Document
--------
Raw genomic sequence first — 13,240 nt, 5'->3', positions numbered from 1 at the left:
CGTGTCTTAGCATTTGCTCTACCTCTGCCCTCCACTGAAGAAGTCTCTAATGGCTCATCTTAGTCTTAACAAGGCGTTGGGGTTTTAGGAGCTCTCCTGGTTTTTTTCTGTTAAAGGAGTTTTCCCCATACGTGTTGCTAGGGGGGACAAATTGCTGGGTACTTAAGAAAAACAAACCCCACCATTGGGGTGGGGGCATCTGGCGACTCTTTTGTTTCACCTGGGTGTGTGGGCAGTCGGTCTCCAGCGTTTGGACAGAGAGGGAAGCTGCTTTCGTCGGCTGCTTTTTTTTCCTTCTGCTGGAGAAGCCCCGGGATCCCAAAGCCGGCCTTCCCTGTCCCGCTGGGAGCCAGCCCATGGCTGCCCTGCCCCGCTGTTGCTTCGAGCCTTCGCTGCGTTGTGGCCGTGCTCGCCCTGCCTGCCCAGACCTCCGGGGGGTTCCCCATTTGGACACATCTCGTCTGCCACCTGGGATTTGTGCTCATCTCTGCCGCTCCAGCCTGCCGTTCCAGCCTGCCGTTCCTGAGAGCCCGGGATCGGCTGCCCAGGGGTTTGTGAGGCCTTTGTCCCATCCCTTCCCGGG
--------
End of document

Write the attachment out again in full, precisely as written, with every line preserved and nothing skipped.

Raw genomic sequence first — 13,240 nt, 5'->3', positions numbered from 1 at the left:
CGTGTCTTAGCATTTGCTCTACCTCTGCCCTCCACTGAAGAAGTCTCTAATGGCTCATCTTAGTCTTAACAAGGCGTTGGGGTTTTAGGAGCTCTCCTGGTTTTTTTCTGTTAAAGGAGTTTTCCCCATACGTGTTGCTAGGGGGGACAAATTGCTGGGTACTTAAGAAAAACAAACCCCACCATTGGGGTGGGGGCATCTGGCGACTCTTTTGTTTCACCTGGGTGTGTGGGCAGTCGGTCTCCAGCGTTTGGACAGAGAGGGAAGCTGCTTTCGTCGGCTGCTTTTTTTTCCTTCTGCTGGAGAAGCCCCGGGATCCCAAAGCCGGCCTTCCCTGTCCCGCTGGGAGCCAGCCCATGGCTGCCCTGCCCCGCTGTTGCTTCGAGCCTTCGCTGCGTTGTGGCCGTGCTCGCCCTGCCTGCCCAGACCTCCGGGGGGTTCCCCATTTGGACACATCTCGTCTGCCACCTGGGATTTGTGCTCATCTCTGCCGCTCCAGCCTGCCGTTCCAGCCTGCCGTTCCTGAGAGCCCGGGATCGGCTGCCCAGGGGTTTGTGAGGCCTTTGTCCCATCCCTTCCCGGG